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True Detective October 1995
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Whenever a murder shocks the nation there is always a knee-jerk reaction demanding restoration of the death penalty. Three child-murders hit the headlines on one day – to be swiftly followed by the report of a boy’s body being found on a golf-course in Northern Ireland – and everybody is roused to deep compassion for the families of the victims and immense loathing for the killers. What kind of nation would we be if we didn’t respond in this way? And yet civilised behaviour dictates that we should not retaliate in anger but strive to rationalise our outrage. It’s hard to do, and that is where the law comes into it, putting the brakes on society’s excesses. It does not always succeed, and hates to admit its errors, but it is all we have to prevent us from becoming a lynch-mob society. The law is often wrong – look at Stefan Kiszko who served 17 years for a child-murder of which he was wholly innocent! Imagine our horrendous shame if, in the first flash of anger, a group of vigilantes had managed to get at him!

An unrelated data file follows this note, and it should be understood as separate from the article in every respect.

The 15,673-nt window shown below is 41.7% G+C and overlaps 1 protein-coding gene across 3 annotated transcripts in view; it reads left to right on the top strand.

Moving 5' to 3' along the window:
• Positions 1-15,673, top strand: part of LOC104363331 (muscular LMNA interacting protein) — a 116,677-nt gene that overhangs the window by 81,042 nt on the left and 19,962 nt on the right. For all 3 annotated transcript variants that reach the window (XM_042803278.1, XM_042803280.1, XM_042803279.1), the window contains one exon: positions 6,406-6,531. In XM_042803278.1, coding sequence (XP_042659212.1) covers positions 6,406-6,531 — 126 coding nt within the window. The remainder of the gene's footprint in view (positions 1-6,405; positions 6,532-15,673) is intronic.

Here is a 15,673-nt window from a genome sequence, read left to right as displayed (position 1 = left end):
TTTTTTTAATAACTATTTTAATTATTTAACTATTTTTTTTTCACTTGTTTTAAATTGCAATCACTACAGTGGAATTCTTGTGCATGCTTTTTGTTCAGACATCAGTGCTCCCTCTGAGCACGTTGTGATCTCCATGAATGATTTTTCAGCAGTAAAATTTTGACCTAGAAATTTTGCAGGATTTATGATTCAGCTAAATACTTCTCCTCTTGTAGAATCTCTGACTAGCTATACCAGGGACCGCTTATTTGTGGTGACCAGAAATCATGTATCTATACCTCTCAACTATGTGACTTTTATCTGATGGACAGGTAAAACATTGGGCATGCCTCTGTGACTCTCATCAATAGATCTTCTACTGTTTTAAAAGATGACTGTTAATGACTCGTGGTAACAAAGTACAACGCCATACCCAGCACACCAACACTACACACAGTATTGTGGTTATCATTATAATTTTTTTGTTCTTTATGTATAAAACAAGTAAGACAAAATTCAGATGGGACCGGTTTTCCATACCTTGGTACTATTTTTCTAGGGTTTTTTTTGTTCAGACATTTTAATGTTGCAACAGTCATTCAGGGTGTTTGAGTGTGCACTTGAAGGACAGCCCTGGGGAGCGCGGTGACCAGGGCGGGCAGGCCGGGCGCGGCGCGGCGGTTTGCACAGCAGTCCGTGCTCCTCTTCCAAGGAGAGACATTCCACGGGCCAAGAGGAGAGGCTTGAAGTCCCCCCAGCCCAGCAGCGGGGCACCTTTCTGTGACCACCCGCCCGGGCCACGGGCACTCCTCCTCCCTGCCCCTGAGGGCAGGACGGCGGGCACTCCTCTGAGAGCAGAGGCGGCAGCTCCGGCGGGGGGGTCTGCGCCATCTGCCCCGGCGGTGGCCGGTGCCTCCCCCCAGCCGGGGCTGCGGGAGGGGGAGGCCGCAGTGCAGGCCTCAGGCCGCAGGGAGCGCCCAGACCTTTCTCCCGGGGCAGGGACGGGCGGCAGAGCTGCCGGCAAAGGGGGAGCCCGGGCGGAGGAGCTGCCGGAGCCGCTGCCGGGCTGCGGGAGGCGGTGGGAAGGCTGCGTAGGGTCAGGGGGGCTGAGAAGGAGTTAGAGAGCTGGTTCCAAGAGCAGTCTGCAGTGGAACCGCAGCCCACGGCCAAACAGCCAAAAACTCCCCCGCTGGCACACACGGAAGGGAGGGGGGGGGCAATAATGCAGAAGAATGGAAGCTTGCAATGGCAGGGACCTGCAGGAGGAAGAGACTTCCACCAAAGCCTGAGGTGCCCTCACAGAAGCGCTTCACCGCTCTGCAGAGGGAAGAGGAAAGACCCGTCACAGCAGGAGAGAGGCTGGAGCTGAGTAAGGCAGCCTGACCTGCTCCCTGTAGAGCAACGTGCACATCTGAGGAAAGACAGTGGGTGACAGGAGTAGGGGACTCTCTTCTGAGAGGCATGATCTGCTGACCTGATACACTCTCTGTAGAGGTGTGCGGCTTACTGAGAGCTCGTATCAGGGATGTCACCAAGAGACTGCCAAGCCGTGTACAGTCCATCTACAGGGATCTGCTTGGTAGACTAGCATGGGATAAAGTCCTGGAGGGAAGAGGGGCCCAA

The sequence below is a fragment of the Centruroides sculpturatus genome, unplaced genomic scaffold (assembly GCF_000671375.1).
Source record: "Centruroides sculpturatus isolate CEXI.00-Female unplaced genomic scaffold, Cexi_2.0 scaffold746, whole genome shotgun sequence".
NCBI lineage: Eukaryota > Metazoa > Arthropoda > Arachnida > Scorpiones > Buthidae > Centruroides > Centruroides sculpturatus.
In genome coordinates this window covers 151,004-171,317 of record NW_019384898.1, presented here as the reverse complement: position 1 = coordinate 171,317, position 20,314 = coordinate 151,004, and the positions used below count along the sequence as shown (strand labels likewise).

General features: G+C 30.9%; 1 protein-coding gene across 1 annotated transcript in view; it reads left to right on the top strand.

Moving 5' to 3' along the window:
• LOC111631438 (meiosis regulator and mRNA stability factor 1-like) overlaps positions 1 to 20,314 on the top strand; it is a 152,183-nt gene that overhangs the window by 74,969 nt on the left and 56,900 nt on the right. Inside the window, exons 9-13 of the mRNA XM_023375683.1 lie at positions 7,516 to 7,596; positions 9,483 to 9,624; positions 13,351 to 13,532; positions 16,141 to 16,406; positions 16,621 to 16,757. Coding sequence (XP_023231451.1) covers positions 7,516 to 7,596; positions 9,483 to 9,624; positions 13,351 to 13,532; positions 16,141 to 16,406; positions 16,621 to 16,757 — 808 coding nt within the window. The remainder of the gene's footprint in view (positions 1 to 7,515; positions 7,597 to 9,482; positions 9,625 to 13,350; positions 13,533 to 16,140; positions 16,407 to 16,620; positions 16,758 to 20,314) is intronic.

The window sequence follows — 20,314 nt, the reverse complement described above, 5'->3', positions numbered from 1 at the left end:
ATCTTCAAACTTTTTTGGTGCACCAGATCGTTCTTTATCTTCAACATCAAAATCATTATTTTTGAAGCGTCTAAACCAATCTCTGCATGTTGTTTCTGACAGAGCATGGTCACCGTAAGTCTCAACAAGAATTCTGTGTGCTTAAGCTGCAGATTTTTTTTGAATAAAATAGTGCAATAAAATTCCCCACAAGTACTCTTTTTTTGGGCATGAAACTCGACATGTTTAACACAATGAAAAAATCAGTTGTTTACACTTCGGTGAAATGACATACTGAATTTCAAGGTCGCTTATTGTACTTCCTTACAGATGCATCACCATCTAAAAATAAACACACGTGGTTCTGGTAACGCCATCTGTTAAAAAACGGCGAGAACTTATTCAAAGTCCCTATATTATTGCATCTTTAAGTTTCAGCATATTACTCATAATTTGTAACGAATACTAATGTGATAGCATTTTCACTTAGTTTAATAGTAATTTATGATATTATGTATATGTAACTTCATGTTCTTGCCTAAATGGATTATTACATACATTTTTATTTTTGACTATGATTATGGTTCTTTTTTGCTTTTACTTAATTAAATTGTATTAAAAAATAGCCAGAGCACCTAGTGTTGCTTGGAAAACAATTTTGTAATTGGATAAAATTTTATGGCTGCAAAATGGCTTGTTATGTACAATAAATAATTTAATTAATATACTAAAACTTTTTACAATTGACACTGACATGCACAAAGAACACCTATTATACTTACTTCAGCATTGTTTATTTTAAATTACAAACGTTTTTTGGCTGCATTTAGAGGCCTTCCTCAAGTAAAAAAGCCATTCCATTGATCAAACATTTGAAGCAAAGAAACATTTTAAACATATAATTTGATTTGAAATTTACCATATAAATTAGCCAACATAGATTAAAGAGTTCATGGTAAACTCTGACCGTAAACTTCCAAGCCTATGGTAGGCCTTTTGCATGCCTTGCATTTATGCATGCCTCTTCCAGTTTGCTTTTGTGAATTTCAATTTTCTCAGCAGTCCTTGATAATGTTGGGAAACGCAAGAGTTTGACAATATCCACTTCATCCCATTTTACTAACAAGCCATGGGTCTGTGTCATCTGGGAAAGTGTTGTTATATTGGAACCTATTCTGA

Have the executions in any story in this issue achieved anything for the greater good of mankind? The Bentley case is a prime example.
We have a story of a man who served 20 years on Death Row and was then put to death. But we don’t provide the answers as simply as that.